What's more, vocalizing this early on is not only prescient on your behalf, but makes executives take notice of your knowledge—a boon if you're eager to get ahead.
So, what new service, solution, or practice is starting to get noticed and gaining traction in the AP landscape? What last product left you thinking, “Wow, we can really use something like that!"
Don't get dissuaded by thinking the window's closed for something like that. ERP implementations (usually) have generous timelines built into their implementation. This takes into account the need for additional consultants, creative work-arounds, third plugins, or any combination of these.
There may be overlap between a feature you're vying for and the solution to an obstacle on the path to ERP implementation—even indirectly.
Your “it-sure-would-be-neat-if" recommendation may be the final mark on the pros column in choosing one solution over the other.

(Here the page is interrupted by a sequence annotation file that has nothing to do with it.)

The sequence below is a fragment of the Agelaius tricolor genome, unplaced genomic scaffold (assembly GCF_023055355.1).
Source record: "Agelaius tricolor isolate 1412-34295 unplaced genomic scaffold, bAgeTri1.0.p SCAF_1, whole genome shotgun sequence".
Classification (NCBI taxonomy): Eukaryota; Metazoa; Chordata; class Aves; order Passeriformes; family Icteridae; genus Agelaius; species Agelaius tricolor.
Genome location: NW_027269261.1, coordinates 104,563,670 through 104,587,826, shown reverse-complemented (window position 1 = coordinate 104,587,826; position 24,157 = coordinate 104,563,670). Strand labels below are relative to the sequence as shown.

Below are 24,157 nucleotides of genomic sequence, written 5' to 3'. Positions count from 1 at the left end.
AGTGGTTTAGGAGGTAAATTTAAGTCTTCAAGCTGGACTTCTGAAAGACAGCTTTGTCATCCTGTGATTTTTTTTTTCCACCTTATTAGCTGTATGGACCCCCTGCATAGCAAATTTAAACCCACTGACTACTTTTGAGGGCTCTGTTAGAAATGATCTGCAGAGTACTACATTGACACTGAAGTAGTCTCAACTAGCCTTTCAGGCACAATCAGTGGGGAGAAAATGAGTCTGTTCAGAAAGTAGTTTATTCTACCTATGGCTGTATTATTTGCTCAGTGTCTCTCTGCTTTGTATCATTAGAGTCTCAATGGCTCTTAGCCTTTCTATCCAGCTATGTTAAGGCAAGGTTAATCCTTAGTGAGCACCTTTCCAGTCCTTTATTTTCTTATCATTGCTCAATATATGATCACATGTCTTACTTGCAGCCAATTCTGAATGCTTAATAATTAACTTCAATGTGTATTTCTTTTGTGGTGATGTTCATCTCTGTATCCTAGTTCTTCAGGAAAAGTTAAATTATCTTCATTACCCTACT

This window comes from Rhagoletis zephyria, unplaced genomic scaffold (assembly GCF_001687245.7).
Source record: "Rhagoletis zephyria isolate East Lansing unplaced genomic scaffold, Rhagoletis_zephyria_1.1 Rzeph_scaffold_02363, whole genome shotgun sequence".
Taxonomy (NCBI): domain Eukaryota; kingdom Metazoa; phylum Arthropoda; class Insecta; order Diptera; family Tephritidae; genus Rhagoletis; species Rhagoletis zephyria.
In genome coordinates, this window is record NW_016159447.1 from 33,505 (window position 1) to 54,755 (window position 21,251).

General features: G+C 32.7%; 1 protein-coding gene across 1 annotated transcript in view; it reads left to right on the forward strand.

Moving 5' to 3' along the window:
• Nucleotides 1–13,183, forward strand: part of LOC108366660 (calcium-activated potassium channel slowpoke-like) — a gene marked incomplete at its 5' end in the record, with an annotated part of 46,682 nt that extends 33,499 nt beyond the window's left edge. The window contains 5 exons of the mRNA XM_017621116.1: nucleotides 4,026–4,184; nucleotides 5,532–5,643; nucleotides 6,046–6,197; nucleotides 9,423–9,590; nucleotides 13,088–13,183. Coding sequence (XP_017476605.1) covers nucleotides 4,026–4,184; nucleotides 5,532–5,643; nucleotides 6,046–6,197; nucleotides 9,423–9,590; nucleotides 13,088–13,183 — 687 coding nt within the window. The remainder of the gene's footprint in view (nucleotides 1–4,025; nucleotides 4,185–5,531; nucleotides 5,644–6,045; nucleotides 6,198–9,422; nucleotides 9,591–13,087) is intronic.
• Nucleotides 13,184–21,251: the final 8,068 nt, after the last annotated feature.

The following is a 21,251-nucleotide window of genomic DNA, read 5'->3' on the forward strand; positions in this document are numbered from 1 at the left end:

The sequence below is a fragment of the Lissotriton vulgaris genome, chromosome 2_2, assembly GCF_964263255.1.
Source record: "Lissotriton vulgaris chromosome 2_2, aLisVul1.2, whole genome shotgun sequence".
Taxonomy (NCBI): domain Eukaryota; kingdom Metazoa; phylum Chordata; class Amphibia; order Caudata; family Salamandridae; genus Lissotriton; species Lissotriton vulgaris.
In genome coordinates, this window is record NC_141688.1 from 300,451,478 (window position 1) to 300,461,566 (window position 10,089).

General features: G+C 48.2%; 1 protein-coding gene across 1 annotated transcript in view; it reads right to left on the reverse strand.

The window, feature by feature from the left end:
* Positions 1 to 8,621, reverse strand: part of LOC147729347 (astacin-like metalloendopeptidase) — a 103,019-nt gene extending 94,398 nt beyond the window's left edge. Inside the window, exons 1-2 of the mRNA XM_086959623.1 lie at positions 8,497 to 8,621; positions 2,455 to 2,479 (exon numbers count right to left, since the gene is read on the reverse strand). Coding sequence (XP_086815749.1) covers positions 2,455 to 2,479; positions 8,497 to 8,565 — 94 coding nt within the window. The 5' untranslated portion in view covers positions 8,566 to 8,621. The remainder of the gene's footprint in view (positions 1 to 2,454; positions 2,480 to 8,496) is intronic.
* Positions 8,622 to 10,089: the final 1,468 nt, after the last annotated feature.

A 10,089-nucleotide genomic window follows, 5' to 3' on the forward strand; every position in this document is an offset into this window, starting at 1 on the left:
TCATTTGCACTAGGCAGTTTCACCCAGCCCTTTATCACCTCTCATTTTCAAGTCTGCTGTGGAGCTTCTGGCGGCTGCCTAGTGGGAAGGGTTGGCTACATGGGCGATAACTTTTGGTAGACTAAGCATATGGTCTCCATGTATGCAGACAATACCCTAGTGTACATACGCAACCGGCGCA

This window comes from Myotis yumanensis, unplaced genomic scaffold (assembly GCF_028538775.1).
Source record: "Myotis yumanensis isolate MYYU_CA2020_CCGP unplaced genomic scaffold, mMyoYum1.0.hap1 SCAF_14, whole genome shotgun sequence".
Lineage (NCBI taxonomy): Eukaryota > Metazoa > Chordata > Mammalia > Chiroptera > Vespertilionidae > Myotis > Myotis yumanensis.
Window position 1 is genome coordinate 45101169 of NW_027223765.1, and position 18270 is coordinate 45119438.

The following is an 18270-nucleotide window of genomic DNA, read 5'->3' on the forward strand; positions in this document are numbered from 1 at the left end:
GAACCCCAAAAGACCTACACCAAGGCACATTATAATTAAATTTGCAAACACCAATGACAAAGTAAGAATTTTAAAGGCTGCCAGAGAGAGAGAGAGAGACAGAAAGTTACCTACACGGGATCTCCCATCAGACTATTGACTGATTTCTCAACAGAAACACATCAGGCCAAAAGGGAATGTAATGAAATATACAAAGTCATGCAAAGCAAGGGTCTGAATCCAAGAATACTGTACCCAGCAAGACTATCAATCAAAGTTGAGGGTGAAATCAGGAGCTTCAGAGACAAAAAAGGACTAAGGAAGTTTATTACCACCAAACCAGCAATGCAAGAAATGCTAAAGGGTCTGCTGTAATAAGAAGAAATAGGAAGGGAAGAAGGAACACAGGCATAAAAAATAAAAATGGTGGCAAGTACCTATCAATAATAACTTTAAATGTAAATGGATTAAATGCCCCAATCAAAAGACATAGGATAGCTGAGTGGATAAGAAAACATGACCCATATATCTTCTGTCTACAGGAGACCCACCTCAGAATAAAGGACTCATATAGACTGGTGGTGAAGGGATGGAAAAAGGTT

The paperless office was promised to the business world back in '70s. Many departments have made this vision a reality, but accounts payable, with its antiquated paper check writing ways, has been stuck in the days of disco balls and bell-bottom pants ever since.
The opportunity to push AP into the 21st century is now. A modern workflow may look like this:
If scanning and digitizing invoices for quick retrieval and searching was paperless AP 1.0, a workflow that enables multi-level authorization along with the actual payment of vendors is paperless AP 2.0.
A well thought out ERP workflow for AP can do all this and more. What's more, an ERP consultant can set this up with a few keystrokes and a script file.
There's no reason any department, especially accounts payable, needs to deal with physical paper after the rollout of a modern ERP system.
With new technology comes new procedures. This means AP needs to re-write a large portion of its procedures manual. How are things going to be done on this new platform? Where are the commonly used features now found on drop-down menus? These are things you'll need to document.
Equally important is a transition guide. This should be written along the lines of “instead of this, do this," or “be sure to do this, this, and this, on both systems." This is paramount in the early stages, since a rollout is a gradual process and parts of the ERP will come on and offline with different versions of entered data.